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If one wants to solve a problem in physics, one often has to deal with very small numbers because of the units, e.g. the energy range of interest of semiconductors lies in the region $eV \approx 10^{-19}J$. For a given problem one could derive equations that are using scaled properties, e.g. instead of SI units using a different set of units so the numbers in use are not so small. Since deriving equations in scaled units is another source of error I am interested if there are any drawbacks (speed, precision,...) when computing with SI units and therefore very small numbers compared to scaled units and larger numbers?

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3 Answers 3

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It is the difference in scales between terms in your equations that tend to cause numerical difficulties. You may work in any units you like as long as you are consistent. My approach has been to always consistently non-dimensionalize my equations in order to reduce the number of parameters to the minimum required, but this is only for my convenience.

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Since the difference will be much less in scaled equations, it is better to use those then, correct? –  DaPhil Jun 4 at 12:32
No, changing the scale is dividing through by a constant factor. It's really the relative difference between the scales of the terms that matters, and rescaling the equations can't change that. –  Bill Barth Jun 4 at 13:00
@DaPhil I think what you describe would be an issue in fixed point arithmetic, but not in floating point, hence why it is the relative difference between the scales of the terms and not simply their magnitude (whether it be small or large) that is important –  user2697246 Jun 4 at 13:49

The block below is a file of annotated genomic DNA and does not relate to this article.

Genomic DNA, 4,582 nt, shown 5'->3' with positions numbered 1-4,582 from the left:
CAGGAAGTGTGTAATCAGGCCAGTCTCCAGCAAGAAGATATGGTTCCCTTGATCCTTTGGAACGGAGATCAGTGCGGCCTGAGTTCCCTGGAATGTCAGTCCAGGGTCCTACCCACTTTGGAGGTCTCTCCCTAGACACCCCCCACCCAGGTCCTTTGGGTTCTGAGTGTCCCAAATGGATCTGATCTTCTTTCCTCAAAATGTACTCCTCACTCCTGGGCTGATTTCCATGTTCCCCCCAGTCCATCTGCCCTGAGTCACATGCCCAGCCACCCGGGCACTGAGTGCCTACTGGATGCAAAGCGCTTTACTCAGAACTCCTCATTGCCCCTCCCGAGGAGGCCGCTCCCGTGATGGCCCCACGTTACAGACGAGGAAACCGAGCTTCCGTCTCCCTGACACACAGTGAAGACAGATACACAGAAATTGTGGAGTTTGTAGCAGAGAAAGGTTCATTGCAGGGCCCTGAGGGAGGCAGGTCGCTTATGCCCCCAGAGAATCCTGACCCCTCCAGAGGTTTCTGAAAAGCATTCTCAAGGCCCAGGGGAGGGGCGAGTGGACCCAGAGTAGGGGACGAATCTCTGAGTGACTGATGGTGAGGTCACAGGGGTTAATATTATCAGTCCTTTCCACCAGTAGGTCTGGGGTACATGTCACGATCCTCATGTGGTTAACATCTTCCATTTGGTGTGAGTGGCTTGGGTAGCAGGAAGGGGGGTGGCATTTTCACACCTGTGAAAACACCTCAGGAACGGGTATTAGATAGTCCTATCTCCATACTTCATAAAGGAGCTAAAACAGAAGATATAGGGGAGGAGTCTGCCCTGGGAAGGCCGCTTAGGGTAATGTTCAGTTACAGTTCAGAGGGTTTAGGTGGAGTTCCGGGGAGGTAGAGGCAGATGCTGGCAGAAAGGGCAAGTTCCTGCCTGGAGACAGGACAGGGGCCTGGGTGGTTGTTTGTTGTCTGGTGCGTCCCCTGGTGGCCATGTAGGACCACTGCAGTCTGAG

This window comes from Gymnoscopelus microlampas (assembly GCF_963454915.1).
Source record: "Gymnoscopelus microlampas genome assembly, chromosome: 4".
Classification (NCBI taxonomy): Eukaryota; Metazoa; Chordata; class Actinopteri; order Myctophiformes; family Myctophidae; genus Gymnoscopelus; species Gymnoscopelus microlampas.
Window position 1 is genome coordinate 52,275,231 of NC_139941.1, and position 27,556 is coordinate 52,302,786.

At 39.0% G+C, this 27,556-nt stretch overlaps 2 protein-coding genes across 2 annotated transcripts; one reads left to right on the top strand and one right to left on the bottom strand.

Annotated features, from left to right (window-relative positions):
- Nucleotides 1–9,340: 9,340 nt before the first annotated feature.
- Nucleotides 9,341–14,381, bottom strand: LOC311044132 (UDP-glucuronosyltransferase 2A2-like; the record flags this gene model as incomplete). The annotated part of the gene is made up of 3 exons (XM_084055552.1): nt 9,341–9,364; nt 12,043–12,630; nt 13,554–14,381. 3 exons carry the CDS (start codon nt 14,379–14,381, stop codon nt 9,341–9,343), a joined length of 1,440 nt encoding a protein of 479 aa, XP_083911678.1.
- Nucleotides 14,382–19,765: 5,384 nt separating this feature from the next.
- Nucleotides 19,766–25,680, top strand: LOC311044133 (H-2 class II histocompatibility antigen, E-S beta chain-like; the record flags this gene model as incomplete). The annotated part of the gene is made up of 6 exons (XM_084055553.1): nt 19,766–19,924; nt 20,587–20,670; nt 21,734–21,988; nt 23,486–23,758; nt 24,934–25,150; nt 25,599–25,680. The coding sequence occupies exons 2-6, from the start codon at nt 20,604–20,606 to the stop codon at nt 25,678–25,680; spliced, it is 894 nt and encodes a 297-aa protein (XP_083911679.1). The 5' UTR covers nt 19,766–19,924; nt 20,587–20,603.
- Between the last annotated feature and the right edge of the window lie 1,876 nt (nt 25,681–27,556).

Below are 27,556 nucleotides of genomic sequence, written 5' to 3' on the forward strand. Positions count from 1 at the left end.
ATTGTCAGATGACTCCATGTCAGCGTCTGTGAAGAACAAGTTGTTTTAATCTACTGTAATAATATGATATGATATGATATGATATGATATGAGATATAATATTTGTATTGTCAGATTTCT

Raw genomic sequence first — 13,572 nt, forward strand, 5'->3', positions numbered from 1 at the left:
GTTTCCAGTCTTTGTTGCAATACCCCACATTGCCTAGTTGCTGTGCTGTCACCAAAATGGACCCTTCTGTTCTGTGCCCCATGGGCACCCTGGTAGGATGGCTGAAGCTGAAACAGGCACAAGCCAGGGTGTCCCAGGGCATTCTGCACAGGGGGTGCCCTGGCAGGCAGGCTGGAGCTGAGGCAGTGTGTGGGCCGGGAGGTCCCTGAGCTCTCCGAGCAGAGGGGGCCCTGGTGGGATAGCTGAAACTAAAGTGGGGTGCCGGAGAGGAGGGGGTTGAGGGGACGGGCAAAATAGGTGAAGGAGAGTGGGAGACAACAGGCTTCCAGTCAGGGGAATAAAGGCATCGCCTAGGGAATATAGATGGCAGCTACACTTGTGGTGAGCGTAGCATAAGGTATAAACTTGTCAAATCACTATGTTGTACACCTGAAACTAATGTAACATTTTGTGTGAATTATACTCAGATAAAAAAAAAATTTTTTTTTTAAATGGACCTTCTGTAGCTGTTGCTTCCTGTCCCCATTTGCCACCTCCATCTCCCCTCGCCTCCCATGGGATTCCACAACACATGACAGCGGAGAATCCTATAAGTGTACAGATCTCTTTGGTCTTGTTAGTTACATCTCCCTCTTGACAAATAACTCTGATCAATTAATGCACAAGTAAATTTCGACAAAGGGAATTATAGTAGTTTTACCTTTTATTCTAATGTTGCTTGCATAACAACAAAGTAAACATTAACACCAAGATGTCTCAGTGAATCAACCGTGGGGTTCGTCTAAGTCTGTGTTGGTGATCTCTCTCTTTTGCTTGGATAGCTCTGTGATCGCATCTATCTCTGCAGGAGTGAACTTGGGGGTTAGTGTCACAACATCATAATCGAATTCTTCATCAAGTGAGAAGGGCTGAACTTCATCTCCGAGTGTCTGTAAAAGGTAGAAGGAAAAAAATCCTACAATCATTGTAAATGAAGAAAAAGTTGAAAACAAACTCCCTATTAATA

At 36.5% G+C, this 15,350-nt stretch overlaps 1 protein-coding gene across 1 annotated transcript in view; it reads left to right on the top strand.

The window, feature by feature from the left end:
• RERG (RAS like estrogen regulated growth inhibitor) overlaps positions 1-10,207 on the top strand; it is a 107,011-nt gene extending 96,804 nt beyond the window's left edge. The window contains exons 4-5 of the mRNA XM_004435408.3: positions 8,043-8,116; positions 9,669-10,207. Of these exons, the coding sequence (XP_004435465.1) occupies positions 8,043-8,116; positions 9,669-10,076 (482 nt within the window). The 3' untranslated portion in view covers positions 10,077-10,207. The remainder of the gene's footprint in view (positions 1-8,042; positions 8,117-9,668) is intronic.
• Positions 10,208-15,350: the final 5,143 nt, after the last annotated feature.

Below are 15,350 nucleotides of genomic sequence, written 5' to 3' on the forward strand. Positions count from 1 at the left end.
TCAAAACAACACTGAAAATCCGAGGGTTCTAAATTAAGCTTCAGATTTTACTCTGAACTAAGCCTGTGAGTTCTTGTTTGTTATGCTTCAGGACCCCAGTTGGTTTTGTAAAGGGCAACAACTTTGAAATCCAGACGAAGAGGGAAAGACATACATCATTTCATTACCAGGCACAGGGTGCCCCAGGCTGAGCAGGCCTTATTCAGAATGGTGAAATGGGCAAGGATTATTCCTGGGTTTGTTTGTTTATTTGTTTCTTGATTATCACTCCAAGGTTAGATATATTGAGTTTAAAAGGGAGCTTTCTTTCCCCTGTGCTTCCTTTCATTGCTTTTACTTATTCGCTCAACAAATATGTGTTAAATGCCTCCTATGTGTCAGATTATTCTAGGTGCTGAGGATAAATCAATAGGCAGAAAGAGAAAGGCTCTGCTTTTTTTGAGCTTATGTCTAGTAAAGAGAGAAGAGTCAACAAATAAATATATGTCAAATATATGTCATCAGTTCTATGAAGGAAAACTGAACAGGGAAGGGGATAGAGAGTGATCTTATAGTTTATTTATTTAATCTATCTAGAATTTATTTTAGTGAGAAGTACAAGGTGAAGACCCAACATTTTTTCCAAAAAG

I assume when you say "relative difference" you really mean the "ratio" -- because that's the relevant quantity. –  Wolfgang Bangerth Jun 5 at 4:04

In contrast to Bill Barth, I usually try to keep things in dimensional form. Within a single equation, this of course does not change the relative scaling of terms. However, not doing the scaling requires that one pays attention to the relative scaling between different equations of a system of equations. A discussion of one case we have documented can be found in this paper, section 3.2.4.

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This is an excellent point from Wolfgang. –  Bill Barth Jun 4 at 18:27

In most cases, it does not matter what system of units you use. However, physics deals with quite small an quite large numbers (in SI), and particularly if you're using single-precision floating points you can get into trouble very quickly. For instance, the electron charge squared is very close to what can be represented. In these cases using units in which your quantities are close to 1 makes sense.

Why would you use single-precision floating points you ask? Speed! HPC is often done using single-precision for instance.

I have to say that I don't think using scaled units will increase the number of bugs you see. In my field, the common unit of energy is $MeV$ and the common length unit is $cm$ which is usually quite convenient. The trick is to only do the unit conversion once, if you really need the SI quantity. If you're worried about converting physical constants, most are typically quoted in a number of unit systems, depending on how they're most often used.

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Use of single-precision is confined to a handful of problems in HPC in my experience. Double is much more common. –  Bill Barth Jun 4 at 18:21
I agree that double is far more common, but almost all GPU computations are single precision which has somewhat revived the use. Still, not something to worry about for your Matlab/python code. –  LKlevin Jun 4 at 19:36
I'd love to see a citation of this. My experience differs. –  Bill Barth Jun 4 at 19:48
Somewhat difficult to give a citation for this. My comment was based on personal experience and the fact that on most GPUs single precision performance is 8-16 times higher than double precision. On some (but not all) HPC cards, the difference is only a factor of 3, but in the applications I have seen, none have defaulted to double precision. –  LKlevin Jun 4 at 20:10
I think you're a bit behind the times. HPC cards are basically the standard factor of 2 now (just like CPUs). I don't keep track of this on gaming-class cards, but my experience tends towards double-precision now. –  Bill Barth Jun 4 at 20:43

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